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Heart-stopping finales

Season 2014 was not the year for the faint hearted if you were a Storm fan. It was a wonder Craig Bellamy had any energy left to front his post-match press conferences with eight of his side’s first nine games decided by eight points or fewer. Melbourne’s first seven wins this season came at an average winning margin of just 4.9 points. Their season opened with two game-winning field goals from Cameron Smith and Cooper Cronk while the younger brigade of Young Tonumaipea and Kurt Mann rose to be unlikely heroes, with winning tries over St George Illawarra and Manly respectively.

The once-mighty Storm defence

The impenetrable defence of the Melbourne Storm was a thing of the past in 2014. Opposition teams scored a total of 460 points against them – the most points they have conceded in a home-and-away season since 2005. For nine straight years the Storm defence ranked in the top three of the competition but after 17 games of this year they had slumped to 12th. It was not until Round 18 against Canterbury that Melbourne kept a side to single digits. From then on they seemed to rediscover that defensive mojo, conceding 10 fewer points per game on their way to winning six of their last nine games to cement a finals berth.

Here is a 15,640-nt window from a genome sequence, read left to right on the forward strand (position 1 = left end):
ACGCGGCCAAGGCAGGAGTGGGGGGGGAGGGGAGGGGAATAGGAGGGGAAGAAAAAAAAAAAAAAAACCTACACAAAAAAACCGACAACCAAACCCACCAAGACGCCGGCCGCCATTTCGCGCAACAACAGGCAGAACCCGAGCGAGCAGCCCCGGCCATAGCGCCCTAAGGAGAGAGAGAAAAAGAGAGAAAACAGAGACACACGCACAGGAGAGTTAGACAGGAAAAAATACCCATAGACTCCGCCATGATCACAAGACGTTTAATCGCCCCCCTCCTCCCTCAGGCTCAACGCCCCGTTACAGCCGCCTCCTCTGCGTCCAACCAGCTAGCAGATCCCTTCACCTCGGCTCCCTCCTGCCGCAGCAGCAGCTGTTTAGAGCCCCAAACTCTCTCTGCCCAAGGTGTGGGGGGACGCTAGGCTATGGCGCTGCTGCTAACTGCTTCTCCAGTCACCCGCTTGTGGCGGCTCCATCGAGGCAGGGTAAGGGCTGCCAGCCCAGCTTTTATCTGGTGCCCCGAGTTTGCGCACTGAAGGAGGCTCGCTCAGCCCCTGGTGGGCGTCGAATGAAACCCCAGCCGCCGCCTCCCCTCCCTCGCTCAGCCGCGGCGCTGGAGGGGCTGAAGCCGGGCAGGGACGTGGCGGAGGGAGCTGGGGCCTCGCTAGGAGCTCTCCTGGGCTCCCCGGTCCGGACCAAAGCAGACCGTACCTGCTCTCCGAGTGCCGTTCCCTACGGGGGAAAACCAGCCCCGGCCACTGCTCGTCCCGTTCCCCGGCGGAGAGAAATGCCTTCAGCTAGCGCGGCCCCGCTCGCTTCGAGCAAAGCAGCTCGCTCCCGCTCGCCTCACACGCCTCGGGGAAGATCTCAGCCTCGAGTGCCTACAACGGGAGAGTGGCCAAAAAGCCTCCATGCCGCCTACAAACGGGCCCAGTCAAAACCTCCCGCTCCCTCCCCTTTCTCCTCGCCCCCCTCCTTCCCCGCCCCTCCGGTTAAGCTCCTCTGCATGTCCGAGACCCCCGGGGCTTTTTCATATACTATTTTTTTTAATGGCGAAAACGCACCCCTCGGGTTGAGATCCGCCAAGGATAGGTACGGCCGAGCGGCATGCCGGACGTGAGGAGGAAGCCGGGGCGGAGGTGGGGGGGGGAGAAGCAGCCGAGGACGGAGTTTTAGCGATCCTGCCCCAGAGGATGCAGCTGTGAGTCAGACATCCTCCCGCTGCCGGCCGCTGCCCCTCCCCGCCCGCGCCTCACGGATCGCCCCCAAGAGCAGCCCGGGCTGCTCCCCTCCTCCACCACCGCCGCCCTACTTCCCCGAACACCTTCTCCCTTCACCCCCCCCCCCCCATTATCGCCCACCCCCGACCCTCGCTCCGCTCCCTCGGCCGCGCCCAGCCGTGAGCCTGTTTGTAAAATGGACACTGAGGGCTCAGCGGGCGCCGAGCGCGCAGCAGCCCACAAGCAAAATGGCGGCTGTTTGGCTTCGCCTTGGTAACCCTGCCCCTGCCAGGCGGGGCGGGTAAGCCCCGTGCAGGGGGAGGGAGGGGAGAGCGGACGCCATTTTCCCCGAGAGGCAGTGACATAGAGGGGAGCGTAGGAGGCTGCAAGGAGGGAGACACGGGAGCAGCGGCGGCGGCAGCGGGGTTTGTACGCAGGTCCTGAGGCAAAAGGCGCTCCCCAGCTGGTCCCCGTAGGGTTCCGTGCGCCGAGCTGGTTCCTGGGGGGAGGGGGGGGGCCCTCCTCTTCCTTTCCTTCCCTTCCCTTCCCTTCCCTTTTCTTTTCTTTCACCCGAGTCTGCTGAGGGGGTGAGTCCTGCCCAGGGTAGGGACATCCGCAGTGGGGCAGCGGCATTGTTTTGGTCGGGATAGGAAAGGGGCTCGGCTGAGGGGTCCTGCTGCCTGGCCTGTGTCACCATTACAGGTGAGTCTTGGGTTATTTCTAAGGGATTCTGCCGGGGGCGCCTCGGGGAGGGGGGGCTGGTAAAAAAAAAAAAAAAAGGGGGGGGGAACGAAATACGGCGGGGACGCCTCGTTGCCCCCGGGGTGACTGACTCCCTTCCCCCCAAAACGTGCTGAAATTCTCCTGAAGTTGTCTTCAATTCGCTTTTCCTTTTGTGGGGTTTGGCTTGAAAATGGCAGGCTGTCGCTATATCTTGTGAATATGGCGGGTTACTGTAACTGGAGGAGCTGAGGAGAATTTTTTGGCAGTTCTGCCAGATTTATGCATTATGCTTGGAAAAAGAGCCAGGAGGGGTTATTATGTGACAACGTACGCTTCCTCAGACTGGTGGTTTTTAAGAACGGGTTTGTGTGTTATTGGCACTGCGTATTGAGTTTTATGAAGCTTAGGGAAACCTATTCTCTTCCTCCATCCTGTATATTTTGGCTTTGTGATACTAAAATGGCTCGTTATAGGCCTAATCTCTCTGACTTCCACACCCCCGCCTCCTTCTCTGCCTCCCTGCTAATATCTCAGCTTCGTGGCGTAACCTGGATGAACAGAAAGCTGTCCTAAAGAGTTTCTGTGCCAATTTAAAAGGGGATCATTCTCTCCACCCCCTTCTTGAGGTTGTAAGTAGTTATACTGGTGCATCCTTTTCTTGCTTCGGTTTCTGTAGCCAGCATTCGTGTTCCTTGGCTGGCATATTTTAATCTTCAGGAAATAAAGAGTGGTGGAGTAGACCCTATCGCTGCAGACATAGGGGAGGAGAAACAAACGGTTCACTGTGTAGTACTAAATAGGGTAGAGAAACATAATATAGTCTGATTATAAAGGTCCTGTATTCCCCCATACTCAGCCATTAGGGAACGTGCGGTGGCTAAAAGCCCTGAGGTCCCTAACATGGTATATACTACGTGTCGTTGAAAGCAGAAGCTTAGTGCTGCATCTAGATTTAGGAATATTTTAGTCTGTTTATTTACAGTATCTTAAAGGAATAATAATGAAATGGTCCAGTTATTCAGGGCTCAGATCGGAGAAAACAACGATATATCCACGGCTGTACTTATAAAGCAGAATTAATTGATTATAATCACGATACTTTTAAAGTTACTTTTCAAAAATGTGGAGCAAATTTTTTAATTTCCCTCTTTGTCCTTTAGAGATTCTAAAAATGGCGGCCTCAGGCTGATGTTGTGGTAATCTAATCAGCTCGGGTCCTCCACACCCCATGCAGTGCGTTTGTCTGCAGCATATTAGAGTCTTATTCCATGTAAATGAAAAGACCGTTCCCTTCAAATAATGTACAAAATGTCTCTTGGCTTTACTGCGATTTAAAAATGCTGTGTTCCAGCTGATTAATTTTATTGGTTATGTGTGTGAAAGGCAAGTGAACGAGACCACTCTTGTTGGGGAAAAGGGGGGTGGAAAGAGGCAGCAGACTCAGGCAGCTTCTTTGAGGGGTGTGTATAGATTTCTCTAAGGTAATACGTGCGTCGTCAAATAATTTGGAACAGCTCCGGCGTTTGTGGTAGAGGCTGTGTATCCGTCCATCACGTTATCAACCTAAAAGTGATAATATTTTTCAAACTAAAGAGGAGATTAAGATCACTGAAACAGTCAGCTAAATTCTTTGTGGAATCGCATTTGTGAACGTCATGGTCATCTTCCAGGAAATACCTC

The nightmare of Origin I

We can’t dissect the Storm’s road to the finals without bringing up the nightmare the night of State of Origin I. In the space of 80 minutes it seemed Melbourne’s premiership aspirations had gone up in smoke. Cooper Cronk lasted just 10 minutes before suffering a broken arm while Cameron Smith sprained an ankle and Billy Slater an AC joint, leaving Craig Bellamy to peel the paint off the walls of his Melbourne home. Cronk missed a total of five games for the Storm, Slater three but despite initial reports Smith did not miss any games through injury. Just two wins in six weeks would be the damage for Melbourne, who by the end of the Origin period were clinging to eighth spot on the ladder, tied for eight wins with five other teams.

Halfback crisis creates opportunity

There was a time this season when the Storm were left scrounging around their playing list for a fit halfback.
Cronk’s broken arm could not have come at a worse time with back-ups Cody Walker, Joel Romelo and Ben Roberts already on the injury list and Ben Hampton suspended. In Round 12 against the Cowboys the club even had to turn to hobbling skipper Cameron Smith don the No.7. The crisis did create an opportunity though for Roberts, who once fit, entrenched himself as the halves partner upon Cronk’s return. Heading into the season the competition for the No.6 jersey was a wide-open race but by the business end of the year Roberts had made it his own.

AAMI Park no longer a fortress

Before the 2014 season Melbourne had lost just 10 games in five years at AAMI Park, this season it lost four. The once feared southern road trip was not so daunting for opposing sides as the Storm boasted a modest 67 per cent win percentage at home this year, well shy of the 79.6 per cent win/loss record they had at the ground previously.

Super Cooper